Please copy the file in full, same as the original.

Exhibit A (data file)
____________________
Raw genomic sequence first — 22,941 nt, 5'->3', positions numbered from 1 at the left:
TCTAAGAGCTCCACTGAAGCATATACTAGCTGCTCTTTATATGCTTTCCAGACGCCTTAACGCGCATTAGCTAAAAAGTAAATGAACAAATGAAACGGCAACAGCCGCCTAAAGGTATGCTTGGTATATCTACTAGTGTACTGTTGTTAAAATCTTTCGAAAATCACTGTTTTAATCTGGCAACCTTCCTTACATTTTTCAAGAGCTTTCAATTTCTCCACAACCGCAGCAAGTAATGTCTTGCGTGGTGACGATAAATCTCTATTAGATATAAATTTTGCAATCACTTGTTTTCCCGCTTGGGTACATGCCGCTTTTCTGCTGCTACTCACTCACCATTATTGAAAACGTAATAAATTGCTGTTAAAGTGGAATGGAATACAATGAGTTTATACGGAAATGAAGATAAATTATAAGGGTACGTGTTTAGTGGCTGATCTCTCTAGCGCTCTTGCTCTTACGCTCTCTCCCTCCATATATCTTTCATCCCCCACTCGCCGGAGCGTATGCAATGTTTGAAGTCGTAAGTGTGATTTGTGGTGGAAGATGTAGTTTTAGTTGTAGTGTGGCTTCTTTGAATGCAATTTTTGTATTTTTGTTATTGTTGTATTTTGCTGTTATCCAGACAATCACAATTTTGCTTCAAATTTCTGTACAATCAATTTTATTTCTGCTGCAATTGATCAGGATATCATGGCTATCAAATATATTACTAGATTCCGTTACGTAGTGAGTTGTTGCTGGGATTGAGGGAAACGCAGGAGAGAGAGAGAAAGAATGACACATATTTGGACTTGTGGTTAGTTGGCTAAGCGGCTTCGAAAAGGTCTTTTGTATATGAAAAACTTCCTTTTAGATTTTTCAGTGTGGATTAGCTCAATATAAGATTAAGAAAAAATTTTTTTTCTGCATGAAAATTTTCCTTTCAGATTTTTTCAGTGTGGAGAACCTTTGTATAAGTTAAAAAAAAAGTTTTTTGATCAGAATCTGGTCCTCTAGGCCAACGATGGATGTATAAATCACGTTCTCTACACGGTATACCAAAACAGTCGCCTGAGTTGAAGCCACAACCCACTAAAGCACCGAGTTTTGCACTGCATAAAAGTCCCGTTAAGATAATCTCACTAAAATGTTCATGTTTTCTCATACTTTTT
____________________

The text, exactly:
Raw genomic sequence first — 22,941 nt, 5'->3', positions numbered from 1 at the left:
TCTAAGAGCTCCACTGAAGCATATACTAGCTGCTCTTTATATGCTTTCCAGACGCCTTAACGCGCATTAGCTAAAAAGTAAATGAACAAATGAAACGGCAACAGCCGCCTAAAGGTATGCTTGGTATATCTACTAGTGTACTGTTGTTAAAATCTTTCGAAAATCACTGTTTTAATCTGGCAACCTTCCTTACATTTTTCAAGAGCTTTCAATTTCTCCACAACCGCAGCAAGTAATGTCTTGCGTGGTGACGATAAATCTCTATTAGATATAAATTTTGCAATCACTTGTTTTCCCGCTTGGGTACATGCCGCTTTTCTGCTGCTACTCACTCACCATTATTGAAAACGTAATAAATTGCTGTTAAAGTGGAATGGAATACAATGAGTTTATACGGAAATGAAGATAAATTATAAGGGTACGTGTTTAGTGGCTGATCTCTCTAGCGCTCTTGCTCTTACGCTCTCTCCCTCCATATATCTTTCATCCCCCACTCGCCGGAGCGTATGCAATGTTTGAAGTCGTAAGTGTGATTTGTGGTGGAAGATGTAGTTTTAGTTGTAGTGTGGCTTCTTTGAATGCAATTTTTGTATTTTTGTTATTGTTGTATTTTGCTGTTATCCAGACAATCACAATTTTGCTTCAAATTTCTGTACAATCAATTTTATTTCTGCTGCAATTGATCAGGATATCATGGCTATCAAATATATTACTAGATTCCGTTACGTAGTGAGTTGTTGCTGGGATTGAGGGAAACGCAGGAGAGAGAGAGAAAGAATGACACATATTTGGACTTGTGGTTAGTTGGCTAAGCGGCTTCGAAAAGGTCTTTTGTATATGAAAAACTTCCTTTTAGATTTTTCAGTGTGGATTAGCTCAATATAAGATTAAGAAAAAATTTTTTTTCTGCATGAAAATTTTCCTTTCAGATTTTTTCAGTGTGGAGAACCTTTGTATAAGTTAAAAAAAAAGTTTTTTGATCAGAATCTGGTCCTCTAGGCCAACGATGGATGTATAAATCACGTTCTCTACACGGTATACCAAAACAGTCGCCTGAGTTGAAGCCACAACCCACTAAAGCACCGAGTTTTGCACTGCATAAAAGTCCCGTTAAGATAATCTCACTAAAATGTTCATGTTTTCTCATACTTTTT